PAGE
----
Villages block highway to protest inadequate water supply

‘Give us enough water’ was the rallying cry for villagers who blocked a highway in the Indian village of Surajkaradi to protest the village’s dwindling water supply. The village’s main source of water, Narmada water, has not delivered water for the last two weeks. A lack of rainfall has left groundwater sources dry, leaving villagers dependent on alternative sources like Narmada.

Read more here: Villagers block highway, seek adequate water supply

Remember the water cycle from junior high? It doesn’t work that way anymore – From MinnPost

‘A new analysis of global water use, focused on large-scale diversions for agriculture and electric power, finds that precipitation is failing to replenish water lost from many of the world’s largest river basins.

If these deficits are fairly counted as human use, two Swedish scientists argue in a paper published last week in the journal Science, then current estimates underestimate human freshwater consumption by a factor of five – and actual use may already exceed a widely accepted upper limit of sustainability.’

Read more here: Remember the water cycle from junior high? It doesn’t work that way anymore

Climate change and water scarcity – a vicious cycle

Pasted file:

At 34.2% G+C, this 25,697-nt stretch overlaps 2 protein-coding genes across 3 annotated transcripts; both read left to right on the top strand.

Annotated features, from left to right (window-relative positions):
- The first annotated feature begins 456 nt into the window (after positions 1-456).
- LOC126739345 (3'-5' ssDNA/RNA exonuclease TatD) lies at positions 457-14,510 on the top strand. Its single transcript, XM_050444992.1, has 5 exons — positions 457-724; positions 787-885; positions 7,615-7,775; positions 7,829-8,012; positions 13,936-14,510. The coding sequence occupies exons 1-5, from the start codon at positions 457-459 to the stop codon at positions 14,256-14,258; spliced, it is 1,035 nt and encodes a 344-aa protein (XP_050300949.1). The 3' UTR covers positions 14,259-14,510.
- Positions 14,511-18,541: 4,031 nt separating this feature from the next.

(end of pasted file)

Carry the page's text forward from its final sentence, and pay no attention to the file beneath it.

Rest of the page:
Climate change has become a hot topic due to the recent COP-21 negotiations being held in Paris. It’s hard to believe some people are still denying the existence of climate change, particularly when 40 percent of the world’s population is directly effected by climate change on a daily basis. Climate change has been linked to water shortages, low rainfall, drought, famine and energy supply issues.

The Huffington Post’s article, “The Vicious Circle of Climate Change and Water Scarcity”, discusses the issues and how climate change impacts water scarcity globally.


Read more here: The Vicious Circle of Climate Change and Water Scarcity

Poor planning, infrastructure leads to water shortage

Nairobi is suffering from a water crisis. Kenya’s capital city has had population surge leading to more residential and commercial developments, and turning the city into a concrete metropolis. Unfortunately, poor planning has left residents susceptible to a water crisis.

El Nino has brought heavy rains to the parched city but, without the proper infrastructure to collect the rainwater (i.e. underground aquifers, reservoirs), the water is being routed through the sewers along with wastewater, pollution and sewage.

Read more here: When property boom drowns city in thirst

Lucknow residents endure water shortage while local supply is maintained

India is no stranger to water crisis. Across the country, the Indian people have endured water shortages due to climate change, a lack of rainfall, pollution, water mismanagement and poor infrastructure.

In Lucknow, residents have endured a lingering water shortage while waiting for the local canal -which supplies the water – is maintained.

Read more here: Canal clean, water crisis still on